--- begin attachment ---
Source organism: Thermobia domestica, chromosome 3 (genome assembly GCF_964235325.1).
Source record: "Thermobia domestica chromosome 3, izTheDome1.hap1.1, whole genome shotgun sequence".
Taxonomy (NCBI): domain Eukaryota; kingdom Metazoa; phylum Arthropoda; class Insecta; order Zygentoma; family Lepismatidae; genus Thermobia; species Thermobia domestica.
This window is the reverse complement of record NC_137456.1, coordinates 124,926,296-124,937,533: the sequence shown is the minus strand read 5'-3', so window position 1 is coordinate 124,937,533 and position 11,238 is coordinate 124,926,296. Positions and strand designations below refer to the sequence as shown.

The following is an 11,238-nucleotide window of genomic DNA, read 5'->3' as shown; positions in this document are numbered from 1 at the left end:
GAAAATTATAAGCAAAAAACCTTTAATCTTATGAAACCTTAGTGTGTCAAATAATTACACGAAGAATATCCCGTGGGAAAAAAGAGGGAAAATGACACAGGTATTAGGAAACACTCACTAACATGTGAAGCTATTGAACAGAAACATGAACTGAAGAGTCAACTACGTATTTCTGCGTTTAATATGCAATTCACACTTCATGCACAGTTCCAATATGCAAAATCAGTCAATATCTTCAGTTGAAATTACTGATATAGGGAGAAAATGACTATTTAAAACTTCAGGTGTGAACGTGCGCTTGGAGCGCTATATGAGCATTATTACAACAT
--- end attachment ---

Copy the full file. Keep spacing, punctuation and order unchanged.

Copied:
Source organism: Thermobia domestica, chromosome 3 (genome assembly GCF_964235325.1).
Source record: "Thermobia domestica chromosome 3, izTheDome1.hap1.1, whole genome shotgun sequence".
Taxonomy (NCBI): domain Eukaryota; kingdom Metazoa; phylum Arthropoda; class Insecta; order Zygentoma; family Lepismatidae; genus Thermobia; species Thermobia domestica.
This window is the reverse complement of record NC_137456.1, coordinates 124,926,296-124,937,533: the sequence shown is the minus strand read 5'-3', so window position 1 is coordinate 124,937,533 and position 11,238 is coordinate 124,926,296. Positions and strand designations below refer to the sequence as shown.

The following is an 11,238-nucleotide window of genomic DNA, read 5'->3' as shown; positions in this document are numbered from 1 at the left end:
GAAAATTATAAGCAAAAAACCTTTAATCTTATGAAACCTTAGTGTGTCAAATAATTACACGAAGAATATCCCGTGGGAAAAAAGAGGGAAAATGACACAGGTATTAGGAAACACTCACTAACATGTGAAGCTATTGAACAGAAACATGAACTGAAGAGTCAACTACGTATTTCTGCGTTTAATATGCAATTCACACTTCATGCACAGTTCCAATATGCAAAATCAGTCAATATCTTCAGTTGAAATTACTGATATAGGGAGAAAATGACTATTTAAAACTTCAGGTGTGAACGTGCGCTTGGAGCGCTATATGAGCATTATTACAACAT